Okla. Police Captain Transferred for Refusing to Attend Muslim Event
Via TheBlaze, a Tulsa, OK police captain has filed a lawsuit against a superior after he was transferred following his refusal to attend a Muslim event. According to him, ordering him to attend the event was a violation of his religious convictions, and transferring him was religious retaliation.
Capt. Paul Fields is currently under internal investigation for refusing an order to send officers to the Islamic Society of Tulsa’s Law Enforcement Appreciation Day held at a local mosque.
“It is my opinion and that of my legal counsel that forcing me to enter a Mosque when it is not directly related to a police call for service is a violation of my Civil Rights,” Fields wrote in an internal police department memo obtained by Fox News.
“I have no problem with officers attending on a voluntary basis; however, I take exception to requiring officers to attend this event,” Fields wrote in an e-mail to his superior officer again obtained by Fox News. “I believe this directive to be an unlawful order, as it is in direct conflict with my personal religious convictions.”
Deputy Chief Daryl Webster to Captain Paul Fields explaining that the order to send officers had nothing to do with religion. “Since you are not required to participate or assist in any religious observance, make any expression of belief, or adopt any belief system, this meeting is a secular law enforcement function that happens to take place at a venue associated with a religious belief,” Webster stated.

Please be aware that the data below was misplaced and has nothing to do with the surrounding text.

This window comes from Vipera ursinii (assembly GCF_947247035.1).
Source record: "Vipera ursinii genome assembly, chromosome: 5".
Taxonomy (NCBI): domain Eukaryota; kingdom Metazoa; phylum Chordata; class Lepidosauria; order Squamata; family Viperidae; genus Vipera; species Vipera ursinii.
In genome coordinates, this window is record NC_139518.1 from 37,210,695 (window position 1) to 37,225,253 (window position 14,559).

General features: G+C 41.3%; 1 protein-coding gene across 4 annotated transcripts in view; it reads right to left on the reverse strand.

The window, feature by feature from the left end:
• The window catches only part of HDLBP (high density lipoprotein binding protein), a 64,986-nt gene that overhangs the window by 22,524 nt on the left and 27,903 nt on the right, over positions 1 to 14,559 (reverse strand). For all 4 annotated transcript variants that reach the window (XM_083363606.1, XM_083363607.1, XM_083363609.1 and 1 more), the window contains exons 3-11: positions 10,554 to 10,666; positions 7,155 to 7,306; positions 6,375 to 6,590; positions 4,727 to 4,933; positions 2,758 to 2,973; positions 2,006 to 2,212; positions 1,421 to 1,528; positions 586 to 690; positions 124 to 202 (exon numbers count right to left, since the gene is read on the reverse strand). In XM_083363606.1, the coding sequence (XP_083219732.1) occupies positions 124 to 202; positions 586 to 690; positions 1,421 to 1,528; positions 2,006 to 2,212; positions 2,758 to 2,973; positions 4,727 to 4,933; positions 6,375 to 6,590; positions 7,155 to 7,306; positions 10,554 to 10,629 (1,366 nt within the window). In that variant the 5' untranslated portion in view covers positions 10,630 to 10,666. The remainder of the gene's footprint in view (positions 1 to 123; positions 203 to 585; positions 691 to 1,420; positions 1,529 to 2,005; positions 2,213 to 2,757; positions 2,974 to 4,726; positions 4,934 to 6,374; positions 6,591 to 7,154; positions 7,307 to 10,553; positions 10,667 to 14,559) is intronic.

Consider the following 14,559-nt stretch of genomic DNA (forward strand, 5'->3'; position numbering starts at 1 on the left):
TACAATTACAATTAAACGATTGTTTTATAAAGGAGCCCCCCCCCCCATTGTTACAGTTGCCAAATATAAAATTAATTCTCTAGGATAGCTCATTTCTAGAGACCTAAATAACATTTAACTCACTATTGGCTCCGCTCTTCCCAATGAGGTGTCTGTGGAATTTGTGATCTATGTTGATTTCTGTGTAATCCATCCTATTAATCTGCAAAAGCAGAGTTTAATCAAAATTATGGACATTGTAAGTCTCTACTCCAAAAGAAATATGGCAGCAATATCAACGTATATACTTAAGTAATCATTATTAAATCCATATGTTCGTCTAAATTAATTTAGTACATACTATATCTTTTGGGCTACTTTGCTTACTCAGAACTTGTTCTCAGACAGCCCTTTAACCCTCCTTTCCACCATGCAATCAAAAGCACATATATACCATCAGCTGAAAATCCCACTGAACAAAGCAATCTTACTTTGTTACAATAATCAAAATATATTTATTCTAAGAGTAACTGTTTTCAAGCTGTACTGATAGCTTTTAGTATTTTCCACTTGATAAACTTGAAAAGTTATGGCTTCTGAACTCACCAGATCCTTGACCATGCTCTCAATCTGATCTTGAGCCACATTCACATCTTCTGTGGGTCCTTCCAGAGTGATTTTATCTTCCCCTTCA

An Islamic Society of Tulsa spokesperson told KOKI that the event was meant to say “thank you” to the police for investigating a threat made to the establishment. But complicating Webster’s claims that the event was non-religious is a promotional flyer saying the event would include “presentations” on “beliefs, human rights, and women.” Attendees would also be able to watch a Muslim prayer service and take a tour of the mosque.
Ibrahim Hooper, spokesman for the Council on American-Islamic Relations, didn’t hesitate to label the incident an example of “anti-Muslim bigotry.”
Gary Allison, a professor at the University of Tulsa College of Law, said the case poses a dilemma. “It is true that individuals have their own religious beliefs and that they come to their workplace with their own religious beliefs,” Allison said. “The question is, how far can an employer go to require people to go against their religious beliefs for something to do the job that they are supposed to do?”